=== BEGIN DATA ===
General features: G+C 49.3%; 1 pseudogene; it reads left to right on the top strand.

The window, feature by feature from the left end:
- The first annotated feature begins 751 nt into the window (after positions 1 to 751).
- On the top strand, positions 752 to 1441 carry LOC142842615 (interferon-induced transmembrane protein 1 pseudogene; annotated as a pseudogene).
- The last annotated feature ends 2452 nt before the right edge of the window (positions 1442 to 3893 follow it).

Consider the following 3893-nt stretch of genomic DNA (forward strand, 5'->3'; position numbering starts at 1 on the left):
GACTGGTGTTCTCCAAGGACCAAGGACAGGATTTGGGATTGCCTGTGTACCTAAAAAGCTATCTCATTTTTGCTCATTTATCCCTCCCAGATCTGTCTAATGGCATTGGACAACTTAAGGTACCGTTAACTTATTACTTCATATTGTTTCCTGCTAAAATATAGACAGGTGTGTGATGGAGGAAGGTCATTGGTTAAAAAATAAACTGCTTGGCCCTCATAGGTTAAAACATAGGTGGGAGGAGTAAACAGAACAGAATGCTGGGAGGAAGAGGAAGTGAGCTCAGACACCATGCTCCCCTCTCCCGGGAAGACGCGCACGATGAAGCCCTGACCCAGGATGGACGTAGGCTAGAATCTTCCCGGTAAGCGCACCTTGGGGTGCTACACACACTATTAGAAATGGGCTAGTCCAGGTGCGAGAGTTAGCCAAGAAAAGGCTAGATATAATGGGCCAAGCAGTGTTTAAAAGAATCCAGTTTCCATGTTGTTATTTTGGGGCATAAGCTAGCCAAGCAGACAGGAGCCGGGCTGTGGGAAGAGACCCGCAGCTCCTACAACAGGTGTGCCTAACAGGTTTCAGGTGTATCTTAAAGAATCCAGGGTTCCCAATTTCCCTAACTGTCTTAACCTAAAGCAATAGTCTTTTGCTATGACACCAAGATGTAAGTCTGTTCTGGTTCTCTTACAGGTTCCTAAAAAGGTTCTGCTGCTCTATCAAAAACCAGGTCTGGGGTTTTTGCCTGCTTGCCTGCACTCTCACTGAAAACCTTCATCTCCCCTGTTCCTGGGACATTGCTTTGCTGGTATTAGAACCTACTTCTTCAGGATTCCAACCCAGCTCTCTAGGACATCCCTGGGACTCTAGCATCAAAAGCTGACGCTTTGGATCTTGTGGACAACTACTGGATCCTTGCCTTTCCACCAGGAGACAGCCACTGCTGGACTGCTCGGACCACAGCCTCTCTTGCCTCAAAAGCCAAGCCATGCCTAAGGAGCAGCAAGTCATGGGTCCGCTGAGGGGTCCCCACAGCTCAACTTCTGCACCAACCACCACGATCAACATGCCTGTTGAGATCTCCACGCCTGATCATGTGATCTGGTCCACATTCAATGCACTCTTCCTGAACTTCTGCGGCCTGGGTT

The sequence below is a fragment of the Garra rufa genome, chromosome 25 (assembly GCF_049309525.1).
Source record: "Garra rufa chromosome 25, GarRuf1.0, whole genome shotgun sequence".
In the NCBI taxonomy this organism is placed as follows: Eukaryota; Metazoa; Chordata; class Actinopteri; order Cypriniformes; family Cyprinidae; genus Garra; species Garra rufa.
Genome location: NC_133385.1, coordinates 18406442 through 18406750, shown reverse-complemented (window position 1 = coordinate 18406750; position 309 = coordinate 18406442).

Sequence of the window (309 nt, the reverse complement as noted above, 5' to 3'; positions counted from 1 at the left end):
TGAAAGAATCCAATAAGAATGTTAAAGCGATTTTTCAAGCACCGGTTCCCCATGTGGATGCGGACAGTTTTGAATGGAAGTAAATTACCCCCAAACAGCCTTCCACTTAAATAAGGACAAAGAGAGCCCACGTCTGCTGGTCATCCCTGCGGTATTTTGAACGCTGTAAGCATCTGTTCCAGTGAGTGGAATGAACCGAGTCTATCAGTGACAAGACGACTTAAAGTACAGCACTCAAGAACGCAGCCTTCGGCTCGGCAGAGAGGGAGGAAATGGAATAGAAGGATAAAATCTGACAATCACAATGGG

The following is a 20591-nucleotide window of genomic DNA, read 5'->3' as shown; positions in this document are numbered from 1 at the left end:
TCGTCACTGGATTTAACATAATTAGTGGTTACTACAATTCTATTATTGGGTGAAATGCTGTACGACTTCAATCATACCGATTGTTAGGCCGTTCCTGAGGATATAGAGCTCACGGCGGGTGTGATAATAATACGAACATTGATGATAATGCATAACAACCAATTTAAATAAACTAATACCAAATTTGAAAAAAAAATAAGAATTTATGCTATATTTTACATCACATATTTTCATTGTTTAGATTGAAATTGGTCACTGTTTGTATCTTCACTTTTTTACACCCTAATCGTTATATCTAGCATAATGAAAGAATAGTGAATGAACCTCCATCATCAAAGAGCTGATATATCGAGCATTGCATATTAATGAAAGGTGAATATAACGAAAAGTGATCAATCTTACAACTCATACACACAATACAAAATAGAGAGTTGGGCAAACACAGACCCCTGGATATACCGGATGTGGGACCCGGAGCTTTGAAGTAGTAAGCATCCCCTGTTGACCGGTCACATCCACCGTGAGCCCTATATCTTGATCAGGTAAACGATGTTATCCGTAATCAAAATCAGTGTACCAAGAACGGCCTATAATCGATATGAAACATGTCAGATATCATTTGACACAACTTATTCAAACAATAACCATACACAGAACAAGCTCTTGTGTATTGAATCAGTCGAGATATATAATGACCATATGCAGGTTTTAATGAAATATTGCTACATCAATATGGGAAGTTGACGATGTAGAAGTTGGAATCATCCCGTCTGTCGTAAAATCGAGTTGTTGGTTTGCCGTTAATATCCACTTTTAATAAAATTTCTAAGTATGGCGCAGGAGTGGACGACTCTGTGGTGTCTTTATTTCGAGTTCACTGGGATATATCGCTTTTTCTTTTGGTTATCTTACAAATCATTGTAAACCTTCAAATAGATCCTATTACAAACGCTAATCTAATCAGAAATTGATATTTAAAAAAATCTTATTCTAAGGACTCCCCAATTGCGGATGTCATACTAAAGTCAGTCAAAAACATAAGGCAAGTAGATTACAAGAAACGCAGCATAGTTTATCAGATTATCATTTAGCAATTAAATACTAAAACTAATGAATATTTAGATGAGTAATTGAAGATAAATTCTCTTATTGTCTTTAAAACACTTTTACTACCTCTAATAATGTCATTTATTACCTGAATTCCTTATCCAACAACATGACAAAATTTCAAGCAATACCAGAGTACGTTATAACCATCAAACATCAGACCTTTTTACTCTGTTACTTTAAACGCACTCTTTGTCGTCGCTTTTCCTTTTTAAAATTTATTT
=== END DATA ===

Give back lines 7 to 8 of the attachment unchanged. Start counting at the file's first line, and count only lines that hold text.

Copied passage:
GACTGGTGTTCTCCAAGGACCAAGGACAGGATTTGGGATTGCCTGTGTACCTAAAAAGCTATCTCATTTTTGCTCATTTATCCCTCCCAGATCTGTCTAATGGCATTGGACAACTTAAGGTACCGTTAACTTATTACTTCATATTGTTTCCTGCTAAAATATAGACAGGTGTGTGATGGAGGAAGGTCATTGGTTAAAAAATAAACTGCTTGGCCCTCATAGGTTAAAACATAGGTGGGAGGAGTAAACAGAACAGAATGCTGGGAGGAAGAGGAAGTGAGCTCAGACACCATGCTCCCCTCTCCCGGGAAGACGCGCACGATGAAGCCCTGACCCAGGATGGACGTAGGCTAGAATCTTCCCGGTAAGCGCACCTTGGGGTGCTACACACACTATTAGAAATGGGCTAGTCCAGGTGCGAGAGTTAGCCAAGAAAAGGCTAGATATAATGGGCCAAGCAGTGTTTAAAAGAATCCAGTTTCCATGTTGTTATTTTGGGGCATAAGCTAGCCAAGCAGACAGGAGCCGGGCTGTGGGAAGAGACCCGCAGCTCCTACAACAGGTGTGCCTAACAGGTTTCAGGTGTATCTTAAAGAATCCAGGGTTCCCAATTTCCCTAACTGTCTTAACCTAAAGCAATAGTCTTTTGCTATGACACCAAGATGTAAGTCTGTTCTGGTTCTCTTACAGGTTCCTAAAAAGGTTCTGCTGCTCTATCAAAAACCAGGTCTGGGGTTTTTGCCTGCTTGCCTGCACTCTCACTGAAAACCTTCATCTCCCCTGTTCCTGGGACATTGCTTTGCTGGTATTAGAACCTACTTCTTCAGGATTCCAACCCAGCTCTCTAGGACATCCCTGGGACTCTAGCATCAAAAGCTGACGCTTTGGATCTTGTGGACAACTACTGGATCCTTGCCTTTCCACCAGGAGACAGCCACTGCTGGACTGCTCGGACCACAGCCTCTCTTGCCTCAAAAGCCAAGCCATGCCTAAGGAGCAGCAAGTCATGGGTCCGCTGAGGGGTCCCCACAGCTCAACTTCTGCACCAACCACCACGATCAACATGCCTGTTGAGATCTCCACGCCTGATCATGTGATCTGGTCCACATTCAATGCACTCTTCCTGAACTTCTGCGGCCTGGGTT

The sequence below is a fragment of the Garra rufa genome, chromosome 25 (assembly GCF_049309525.1).